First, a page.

I will probably regret this, but...

I'm having a debate with another hobbyist and I was wondering if someone would check my calculations. The image is a simplified schematic of part of a push-pull pentode amplifier. There is a 470K shunt feedback resistor from the plate of the output tube V2 to the input of the source follower. I would like to determine the effective load resistance seen by the plate of the driver tube V1.

1) I assume the gain of the source follower is unity.

2) I assume the gain of the output tube is 10.

3) The feedback resistor is bootstrapped by the gain from the MOSFET gate to the V2 plate, giving an effective resistance of 470k / (10 + 1) = 42.7K.

4) The effective plate load on V1 is the parallel combination of the plate resistor, the bias resistor, and the bootstrapped feedback resistor, 220K || 1M || 42.7K = 34.5K.

To throw some more numbers at this, assuming the amplifier is driven to full output with 20VRMS on the grid, giving 200VRMS on the plate:

Feedback resistor current = 220V / 470K = 0.47mA

Plate resistor current = 20V / 220K = 0.09mA

Bias resistor current = 20V / 1M = 0.02mA

So, the total AC current in V1 is 0.58mA. With a 20V swing, the load line resistance is 20V / 0.58mA = 34.5K, the same result.

The bottom diagram is a more basic model. The signal source is the Thevenin equivalent of V1's internal generator voltage, uVgk, and the parallel combination of its plate resistance (~44K assumed) the 220K plate resistor, and the 1M bias resistor. This gives Rs = ~35K.

Rs in series with Rf forms a voltage divider having a ratio of Rs / (Rs + Rf). This gives a feedback factor of 0.07, a little lower than Schade's recommended 10%. Using the feedback equation, the resulting closed-loop gain is 10 / (1 + 10 * 0.07) = 5.9. The resulting reduction in gain is -4.6dB.

In the real world there will be some cathode resistance on V1 which will increase its effective plate resistance, giving more feedback. Also, the value of plate resistance may be higher depending on the tube's operating point. So the actual gain reduction may easily be set to Schade's -6.95dB.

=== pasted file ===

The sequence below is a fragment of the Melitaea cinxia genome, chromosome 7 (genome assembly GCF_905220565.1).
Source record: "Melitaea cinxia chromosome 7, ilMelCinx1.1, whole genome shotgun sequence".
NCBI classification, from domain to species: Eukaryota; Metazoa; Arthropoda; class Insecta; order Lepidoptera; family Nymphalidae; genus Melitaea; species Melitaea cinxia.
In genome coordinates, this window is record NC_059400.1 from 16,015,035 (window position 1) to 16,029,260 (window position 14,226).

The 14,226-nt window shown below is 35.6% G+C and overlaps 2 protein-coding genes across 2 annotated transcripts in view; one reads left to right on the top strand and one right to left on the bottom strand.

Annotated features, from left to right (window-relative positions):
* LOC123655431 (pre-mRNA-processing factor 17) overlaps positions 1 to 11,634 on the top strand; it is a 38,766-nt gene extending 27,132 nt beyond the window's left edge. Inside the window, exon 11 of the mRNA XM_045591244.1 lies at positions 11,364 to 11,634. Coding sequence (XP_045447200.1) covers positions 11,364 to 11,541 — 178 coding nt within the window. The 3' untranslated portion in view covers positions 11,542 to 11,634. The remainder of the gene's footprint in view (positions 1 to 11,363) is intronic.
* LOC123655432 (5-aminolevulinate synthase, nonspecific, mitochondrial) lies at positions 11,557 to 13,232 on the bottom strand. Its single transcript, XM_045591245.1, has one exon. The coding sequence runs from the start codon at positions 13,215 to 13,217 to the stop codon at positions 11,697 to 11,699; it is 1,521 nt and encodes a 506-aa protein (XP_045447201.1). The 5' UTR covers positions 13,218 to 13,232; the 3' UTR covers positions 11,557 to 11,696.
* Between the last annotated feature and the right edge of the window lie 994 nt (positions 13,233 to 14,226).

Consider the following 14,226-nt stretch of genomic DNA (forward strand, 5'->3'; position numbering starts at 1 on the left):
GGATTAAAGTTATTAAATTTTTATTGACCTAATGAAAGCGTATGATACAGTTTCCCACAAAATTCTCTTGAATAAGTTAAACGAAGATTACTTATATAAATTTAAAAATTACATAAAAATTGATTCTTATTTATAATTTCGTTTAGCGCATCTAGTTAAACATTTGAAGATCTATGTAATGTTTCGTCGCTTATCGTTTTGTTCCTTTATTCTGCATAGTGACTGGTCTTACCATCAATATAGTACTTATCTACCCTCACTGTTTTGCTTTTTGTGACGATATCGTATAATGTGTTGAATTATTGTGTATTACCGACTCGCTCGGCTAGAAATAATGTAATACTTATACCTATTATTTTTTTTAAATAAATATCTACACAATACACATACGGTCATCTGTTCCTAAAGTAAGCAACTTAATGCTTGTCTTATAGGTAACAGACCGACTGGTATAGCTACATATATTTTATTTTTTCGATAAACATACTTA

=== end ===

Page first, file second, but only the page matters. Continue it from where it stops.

Note that the gain reduction is from the V1 internal voltage generator, not its plate. This is an abstraction, as uVgk cannot be measured directly in the circuit.

This example is based on a schematic floating around the forum. The real-world amplifier uses a 6SL7 differential driver with a tail current of 1.15mA, or 0.575mA per tube. Since we calculated above that we need an input current of 0.58mA RMS = 0.82mA peak, it follows that the circuit as designed will be unable to drive the amplifier to peak output. Nonetheless, the designer has built and tested the amplifier, hence the debate and the conundrum.

FWIW I have put the full amplifier schematic into SPICE and confirmed the values I obtained by calculation. I know SPICE sometimes lies or gives misleading results but the fact that the simulation yields the same result increases my confidence in my math.

Assuming the value of 34.5K for the plate load is correct, this would seem to be far too low a value for a high-mu tube like the 6SL7 to drive, even at levels below the clipping point.

Since a number of people have built the amplifier and it seems to work I'm at a loss to explain the apparent contradiction. It would seem that I've made a mistake. If so I would be very appreciative if someone would show me what I've done wrong.

Thanks.

-Henry